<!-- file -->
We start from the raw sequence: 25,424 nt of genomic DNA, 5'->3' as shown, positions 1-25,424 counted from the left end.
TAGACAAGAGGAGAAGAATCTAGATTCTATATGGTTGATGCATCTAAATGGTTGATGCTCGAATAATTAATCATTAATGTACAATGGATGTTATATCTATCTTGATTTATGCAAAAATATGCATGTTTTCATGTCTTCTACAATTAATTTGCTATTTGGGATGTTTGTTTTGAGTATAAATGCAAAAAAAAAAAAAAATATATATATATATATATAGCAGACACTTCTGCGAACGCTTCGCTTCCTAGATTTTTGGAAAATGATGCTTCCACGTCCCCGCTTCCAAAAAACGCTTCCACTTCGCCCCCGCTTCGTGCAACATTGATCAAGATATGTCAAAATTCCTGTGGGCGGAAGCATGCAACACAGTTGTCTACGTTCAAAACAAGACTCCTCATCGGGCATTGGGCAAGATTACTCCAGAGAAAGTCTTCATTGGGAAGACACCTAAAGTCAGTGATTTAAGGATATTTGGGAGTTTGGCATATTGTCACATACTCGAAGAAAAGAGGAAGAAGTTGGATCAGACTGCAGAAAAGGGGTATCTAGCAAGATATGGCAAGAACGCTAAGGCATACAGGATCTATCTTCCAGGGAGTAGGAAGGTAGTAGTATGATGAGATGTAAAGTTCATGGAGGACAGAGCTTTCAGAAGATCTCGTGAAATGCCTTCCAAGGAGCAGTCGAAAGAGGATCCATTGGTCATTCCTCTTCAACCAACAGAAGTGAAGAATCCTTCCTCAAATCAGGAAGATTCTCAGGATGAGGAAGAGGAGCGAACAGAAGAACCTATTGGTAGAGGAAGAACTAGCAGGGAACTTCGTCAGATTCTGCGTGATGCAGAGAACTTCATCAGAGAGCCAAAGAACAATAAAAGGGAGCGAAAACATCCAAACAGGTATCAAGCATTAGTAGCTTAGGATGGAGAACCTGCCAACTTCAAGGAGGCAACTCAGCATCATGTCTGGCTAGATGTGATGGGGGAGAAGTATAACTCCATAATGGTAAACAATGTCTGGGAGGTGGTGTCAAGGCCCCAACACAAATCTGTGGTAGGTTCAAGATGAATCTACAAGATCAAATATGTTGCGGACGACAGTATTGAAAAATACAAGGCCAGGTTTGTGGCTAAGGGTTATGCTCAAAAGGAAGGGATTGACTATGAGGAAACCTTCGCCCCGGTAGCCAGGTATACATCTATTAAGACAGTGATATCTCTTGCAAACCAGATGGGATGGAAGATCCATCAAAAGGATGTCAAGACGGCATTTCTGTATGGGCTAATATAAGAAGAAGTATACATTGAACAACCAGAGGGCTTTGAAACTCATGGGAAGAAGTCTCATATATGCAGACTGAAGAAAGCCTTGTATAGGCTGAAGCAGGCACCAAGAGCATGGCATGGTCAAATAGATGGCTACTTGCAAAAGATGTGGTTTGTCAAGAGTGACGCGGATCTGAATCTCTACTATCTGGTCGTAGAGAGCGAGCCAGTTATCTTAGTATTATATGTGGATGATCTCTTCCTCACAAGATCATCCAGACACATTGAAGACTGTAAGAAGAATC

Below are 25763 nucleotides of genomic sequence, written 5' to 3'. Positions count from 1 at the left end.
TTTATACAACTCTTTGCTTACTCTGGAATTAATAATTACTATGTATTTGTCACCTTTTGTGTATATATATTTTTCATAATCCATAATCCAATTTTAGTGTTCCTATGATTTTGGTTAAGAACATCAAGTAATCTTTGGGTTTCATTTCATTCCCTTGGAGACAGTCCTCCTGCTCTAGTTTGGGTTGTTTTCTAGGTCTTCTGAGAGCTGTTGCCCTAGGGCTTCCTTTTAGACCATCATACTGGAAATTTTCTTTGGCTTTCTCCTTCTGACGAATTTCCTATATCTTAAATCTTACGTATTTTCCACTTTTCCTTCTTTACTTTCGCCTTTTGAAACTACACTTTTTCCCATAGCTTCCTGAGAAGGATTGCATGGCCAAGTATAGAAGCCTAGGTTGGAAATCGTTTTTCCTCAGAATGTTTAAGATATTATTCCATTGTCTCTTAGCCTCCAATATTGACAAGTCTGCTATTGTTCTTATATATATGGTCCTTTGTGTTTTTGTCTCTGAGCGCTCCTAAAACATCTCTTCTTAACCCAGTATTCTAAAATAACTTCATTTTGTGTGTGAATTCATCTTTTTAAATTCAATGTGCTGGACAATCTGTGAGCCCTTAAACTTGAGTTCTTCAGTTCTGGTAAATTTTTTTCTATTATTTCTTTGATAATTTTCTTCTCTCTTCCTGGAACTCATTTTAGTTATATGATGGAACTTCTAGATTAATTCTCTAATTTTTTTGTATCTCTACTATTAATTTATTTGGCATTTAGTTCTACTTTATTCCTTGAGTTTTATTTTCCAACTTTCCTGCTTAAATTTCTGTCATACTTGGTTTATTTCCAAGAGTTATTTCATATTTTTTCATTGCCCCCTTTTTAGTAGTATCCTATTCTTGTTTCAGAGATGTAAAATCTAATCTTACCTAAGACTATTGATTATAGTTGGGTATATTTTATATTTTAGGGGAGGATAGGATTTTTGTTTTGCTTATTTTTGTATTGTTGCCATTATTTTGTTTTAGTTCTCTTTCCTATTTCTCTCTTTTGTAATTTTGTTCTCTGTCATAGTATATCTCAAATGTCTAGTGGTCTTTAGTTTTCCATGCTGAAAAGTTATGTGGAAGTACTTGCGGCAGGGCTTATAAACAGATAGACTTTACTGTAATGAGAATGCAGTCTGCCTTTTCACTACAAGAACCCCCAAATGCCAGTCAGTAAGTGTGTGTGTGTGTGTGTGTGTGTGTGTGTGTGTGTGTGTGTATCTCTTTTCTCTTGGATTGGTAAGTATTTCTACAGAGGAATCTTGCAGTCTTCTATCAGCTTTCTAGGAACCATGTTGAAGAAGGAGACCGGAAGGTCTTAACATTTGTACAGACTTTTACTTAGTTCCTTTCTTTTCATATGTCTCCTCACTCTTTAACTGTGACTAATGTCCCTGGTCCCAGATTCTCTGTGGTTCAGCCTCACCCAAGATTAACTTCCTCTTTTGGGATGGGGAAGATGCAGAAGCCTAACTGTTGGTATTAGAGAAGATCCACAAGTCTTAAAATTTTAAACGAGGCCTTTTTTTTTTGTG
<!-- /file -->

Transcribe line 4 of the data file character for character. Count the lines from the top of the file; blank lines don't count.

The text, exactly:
TTTATACAACTCTTTGCTTACTCTGGAATTAATAATTACTATGTATTTGTCACCTTTTGTGTATATATATTTTTCATAATCCATAATCCAATTTTAGTGTTCCTATGATTTTGGTTAAGAACATCAAGTAATCTTTGGGTTTCATTTCATTCCCTTGGAGACAGTCCTCCTGCTCTAGTTTGGGTTGTTTTCTAGGTCTTCTGAGAGCTGTTGCCCTAGGGCTTCCTTTTAGACCATCATACTGGAAATTTTCTTTGGCTTTCTCCTTCTGACGAATTTCCTATATCTTAAATCTTACGTATTTTCCACTTTTCCTTCTTTACTTTCGCCTTTTGAAACTACACTTTTTCCCATAGCTTCCTGAGAAGGATTGCATGGCCAAGTATAGAAGCCTAGGTTGGAAATCGTTTTTCCTCAGAATGTTTAAGATATTATTCCATTGTCTCTTAGCCTCCAATATTGACAAGTCTGCTATTGTTCTTATATATATGGTCCTTTGTGTTTTTGTCTCTGAGCGCTCCTAAAACATCTCTTCTTAACCCAGTATTCTAAAATAACTTCATTTTGTGTGTGAATTCATCTTTTTAAATTCAATGTGCTGGACAATCTGTGAGCCCTTAAACTTGAGTTCTTCAGTTCTGGTAAATTTTTTTCTATTATTTCTTTGATAATTTTCTTCTCTCTTCCTGGAACTCATTTTAGTTATATGATGGAACTTCTAGATTAATTCTCTAATTTTTTTGTATCTCTACTATTAATTTATTTGGCATTTAGTTCTACTTTATTCCTTGAGTTTTATTTTCCAACTTTCCTGCTTAAATTTCTGTCATACTTGGTTTATTTCCAAGAGTTATTTCATATTTTTTCATTGCCCCCTTTTTAGTAGTATCCTATTCTTGTTTCAGAGATGTAAAATCTAATCTTACCTAAGACTATTGATTATAGTTGGGTATATTTTATATTTTAGGGGAGGATAGGATTTTTGTTTTGCTTATTTTTGTATTGTTGCCATTATTTTGTTTTAGTTCTCTTTCCTATTTCTCTCTTTTGTAATTTTGTTCTCTGTCATAGTATATCTCAAATGTCTAGTGGTCTTTAGTTTTCCATGCTGAAAAGTTATGTGGAAGTACTTGCGGCAGGGCTTATAAACAGATAGACTTTACTGTAATGAGAATGCAGTCTGCCTTTTCACTACAAGAACCCCCAAATGCCAGTCAGTAAGTGTGTGTGTGTGTGTGTGTGTGTGTGTGTGTGTGTGTGTGTATCTCTTTTCTCTTGGATTGGTAAGTATTTCTACAGAGGAATCTTGCAGTCTTCTATCAGCTTTCTAGGAACCATGTTGAAGAAGGAGACCGGAAGGTCTTAACATTTGTACAGACTTTTACTTAGTTCCTTTCTTTTCATATGTCTCCTCACTCTTTAACTGTGACTAATGTCCCTGGTCCCAGATTCTCTGTGGTTCAGCCTCACCCAAGATTAACTTCCTCTTTTGGGATGGGGAAGATGCAGAAGCCTAACTGTTGGTATTAGAGAAGATCCACAAGTCTTAAAATTTTAAACGAGGCCTTTTTTTTTTGTG